That’s the next step.  That’s the challenge that I believe we need to be working on now.

Tomorrow is International M.E. Awareness Day.

Tomorrow is International M.E. Awareness Day. There are many events happening around the world, both online and in person. You can google your area to see if there is anything going on, but what I ask is something simple:

Please make an effort this month to talk about this disease. Look for opportunities to raise awareness. Don’t worry about being a “downer” or bringing up an awkward, depressing subject. Let people know that there is an illness that stops life in its tracks and has no approved drug treatments and very little funding for research. Explain that this has nothing to do with laziness, depression, tiredness or burn-out. Explain that there are test abnormalities, but doctors aren’t taught about the (possible/probable) etiologies of this disease so most do not recognise it and certainly don’t know what to test for or how to treat it. Make it known that patients languish in their homes ~ or, more likely, a family member’s home ~ are passed from dismissive specialist to thieving charlatan and back again, use up all their resources, and usually reach a point where they are trying to just survive because it is too exhausting to research treatments and search for medical help. Warn people that ME is often accompanied by crippling neurological issues, autonomic dysfunction, new allergies and multiple chemical sensitivity (MCS), postural orthostatic tachycardia syndrome (POTS), chronic migraines, irritable bowel syndrome (IBS), fibromyalgia (FM), mast cell problems (MCAD), sleep dysfunction and, of course, the depression and anxiety that would be hard to avoid with a diagnosis like this. These are all debilitating conditions in their own right, so drawing awareness to them is just as valuable.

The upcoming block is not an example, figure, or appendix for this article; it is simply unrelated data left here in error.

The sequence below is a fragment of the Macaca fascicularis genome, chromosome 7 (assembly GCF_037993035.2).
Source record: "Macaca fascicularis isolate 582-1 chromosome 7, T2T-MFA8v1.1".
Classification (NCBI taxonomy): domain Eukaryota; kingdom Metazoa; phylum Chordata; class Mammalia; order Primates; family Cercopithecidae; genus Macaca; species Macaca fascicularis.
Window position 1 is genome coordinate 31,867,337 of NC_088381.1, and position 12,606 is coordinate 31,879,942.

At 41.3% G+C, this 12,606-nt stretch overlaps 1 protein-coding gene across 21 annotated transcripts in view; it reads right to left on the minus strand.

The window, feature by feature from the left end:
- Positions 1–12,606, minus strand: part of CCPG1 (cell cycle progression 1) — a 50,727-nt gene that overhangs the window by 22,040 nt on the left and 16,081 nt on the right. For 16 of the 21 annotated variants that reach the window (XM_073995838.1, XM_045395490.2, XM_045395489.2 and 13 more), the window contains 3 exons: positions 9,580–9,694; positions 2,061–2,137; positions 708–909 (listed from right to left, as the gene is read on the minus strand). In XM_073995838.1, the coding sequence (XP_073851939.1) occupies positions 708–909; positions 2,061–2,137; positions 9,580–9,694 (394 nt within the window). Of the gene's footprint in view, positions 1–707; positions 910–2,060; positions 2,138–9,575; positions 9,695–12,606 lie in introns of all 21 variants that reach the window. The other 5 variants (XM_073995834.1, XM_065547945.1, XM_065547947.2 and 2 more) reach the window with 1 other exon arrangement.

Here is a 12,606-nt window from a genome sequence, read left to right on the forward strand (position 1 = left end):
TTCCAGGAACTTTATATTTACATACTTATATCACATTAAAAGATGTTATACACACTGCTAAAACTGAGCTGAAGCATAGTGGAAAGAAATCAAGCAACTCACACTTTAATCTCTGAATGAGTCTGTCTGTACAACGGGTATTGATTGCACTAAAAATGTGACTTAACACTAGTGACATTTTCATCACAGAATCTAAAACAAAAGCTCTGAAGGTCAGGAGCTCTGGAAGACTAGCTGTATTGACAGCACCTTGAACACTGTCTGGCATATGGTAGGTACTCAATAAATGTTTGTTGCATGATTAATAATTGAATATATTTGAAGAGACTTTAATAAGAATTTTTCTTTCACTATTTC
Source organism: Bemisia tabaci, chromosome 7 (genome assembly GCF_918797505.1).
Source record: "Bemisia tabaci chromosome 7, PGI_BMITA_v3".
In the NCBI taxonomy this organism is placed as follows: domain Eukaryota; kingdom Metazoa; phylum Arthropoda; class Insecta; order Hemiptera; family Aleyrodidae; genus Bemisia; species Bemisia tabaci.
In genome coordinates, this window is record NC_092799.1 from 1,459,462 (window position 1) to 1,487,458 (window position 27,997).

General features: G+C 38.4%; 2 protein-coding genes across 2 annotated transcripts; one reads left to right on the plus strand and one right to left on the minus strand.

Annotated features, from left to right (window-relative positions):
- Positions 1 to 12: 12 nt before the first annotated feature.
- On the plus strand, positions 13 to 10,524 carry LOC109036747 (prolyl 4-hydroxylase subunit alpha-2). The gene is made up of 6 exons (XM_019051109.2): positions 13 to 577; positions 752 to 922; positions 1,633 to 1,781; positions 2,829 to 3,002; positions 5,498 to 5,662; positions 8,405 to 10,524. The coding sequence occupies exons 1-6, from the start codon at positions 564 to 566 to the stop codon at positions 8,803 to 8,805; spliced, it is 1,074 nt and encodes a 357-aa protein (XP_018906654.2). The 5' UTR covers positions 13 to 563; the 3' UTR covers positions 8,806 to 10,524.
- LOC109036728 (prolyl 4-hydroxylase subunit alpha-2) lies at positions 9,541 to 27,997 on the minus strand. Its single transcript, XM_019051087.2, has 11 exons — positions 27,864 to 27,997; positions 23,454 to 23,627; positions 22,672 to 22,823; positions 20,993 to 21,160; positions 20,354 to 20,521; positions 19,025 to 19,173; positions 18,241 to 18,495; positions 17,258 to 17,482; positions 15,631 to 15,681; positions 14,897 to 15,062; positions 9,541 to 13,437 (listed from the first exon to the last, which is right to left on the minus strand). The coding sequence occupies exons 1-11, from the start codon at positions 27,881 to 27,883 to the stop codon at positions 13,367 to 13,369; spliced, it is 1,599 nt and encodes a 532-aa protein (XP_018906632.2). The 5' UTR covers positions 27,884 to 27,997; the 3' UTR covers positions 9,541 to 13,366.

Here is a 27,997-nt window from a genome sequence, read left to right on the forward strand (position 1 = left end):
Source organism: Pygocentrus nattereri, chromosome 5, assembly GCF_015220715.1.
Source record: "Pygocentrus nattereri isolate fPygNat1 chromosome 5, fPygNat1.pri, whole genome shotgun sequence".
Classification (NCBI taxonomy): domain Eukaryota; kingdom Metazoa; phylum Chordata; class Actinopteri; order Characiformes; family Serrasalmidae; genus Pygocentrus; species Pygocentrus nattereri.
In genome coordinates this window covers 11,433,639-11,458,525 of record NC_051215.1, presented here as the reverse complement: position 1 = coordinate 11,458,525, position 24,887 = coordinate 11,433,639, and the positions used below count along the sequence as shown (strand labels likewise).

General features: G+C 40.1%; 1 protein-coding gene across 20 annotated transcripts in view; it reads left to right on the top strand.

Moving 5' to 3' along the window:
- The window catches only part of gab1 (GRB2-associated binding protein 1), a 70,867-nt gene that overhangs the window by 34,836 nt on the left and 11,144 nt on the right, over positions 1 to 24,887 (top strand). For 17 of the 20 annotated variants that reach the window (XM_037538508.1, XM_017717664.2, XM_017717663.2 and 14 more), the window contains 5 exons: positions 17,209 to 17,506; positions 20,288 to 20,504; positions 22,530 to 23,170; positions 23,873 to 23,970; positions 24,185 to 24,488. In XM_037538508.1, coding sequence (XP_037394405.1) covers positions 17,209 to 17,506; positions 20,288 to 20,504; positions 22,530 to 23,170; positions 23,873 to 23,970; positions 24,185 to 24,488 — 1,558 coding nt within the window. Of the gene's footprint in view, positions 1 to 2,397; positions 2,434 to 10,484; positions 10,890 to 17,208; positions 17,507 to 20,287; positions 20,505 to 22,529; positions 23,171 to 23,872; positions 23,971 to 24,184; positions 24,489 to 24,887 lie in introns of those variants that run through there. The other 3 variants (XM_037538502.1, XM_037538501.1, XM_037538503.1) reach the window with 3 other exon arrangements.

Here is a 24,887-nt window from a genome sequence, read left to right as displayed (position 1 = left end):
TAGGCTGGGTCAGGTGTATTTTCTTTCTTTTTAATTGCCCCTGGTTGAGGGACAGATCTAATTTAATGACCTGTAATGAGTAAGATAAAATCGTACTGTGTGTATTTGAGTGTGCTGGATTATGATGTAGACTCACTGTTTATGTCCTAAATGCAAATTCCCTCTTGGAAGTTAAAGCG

As with many awareness campaigns, ribbons are worn to show support – blue for ME/CFS, purple for FM, and green for MCS. What I like about this is, it might bring up the conversation. Most people recognise the pink ribbon representing breast cancer awareness or the yellow Livestrong wristband which supports cancer survivors, but perhaps you will encounter someone who asks, “What does the blue ribbon stand for?” And then you can launch into your educational lecture. 🙂


A few things going on around the world:

Niagara Falls will be illuminated in blue tomorrow, May 12th, from 9:45-10:00pm EST to raise awareness to M.E. From 10:15-10:30pm EST the falls will be purple for fibromyalgia (FM) and from 11:00-11:15pm EST the falls will be green to draw attention to multiple chemical sensitivity (MCS). You can watch it on their live webcam. Or try: http://www.earthcam.com/canada/niagarafalls/

In London, there is the “All Fall Down for M.E.” protest outside the Houses of Parliament at the Old Palace Yard.


In Victoria, Australia at Melbourne University, there is an ME/CFS Educational Fun Run.


Bob Miller is skydiving to promote ME research in Lodi, California.

The Irish ME/CFS Association is hosting four talks by Dr. Ros Vallings from New Zealand next week.

There are  five screenings of Voices from the Shadows across three continents in May.

Read this article by Mark at Phoenix Rising to get all the details about these events and many more.

Finally, consider writing to your local paper to raise awareness. Read this post by the ME/CFS Self-help Guru for inspiration.

Thank you to everyone in my life that has talked about this baffling illness, raising awareness one person at a time. Thanks to my father for talking to his staff about this disease and to my mother for talking to her dog park friends about it and to Z. and E. for explaining my situation to other people I know and to my husband for constantly making excuses for my absence, trying to educate others on what is going on and raging at medical professionals’ and society’s ignorance, allowing me to be angry by proxy since I don’t have the energy for it.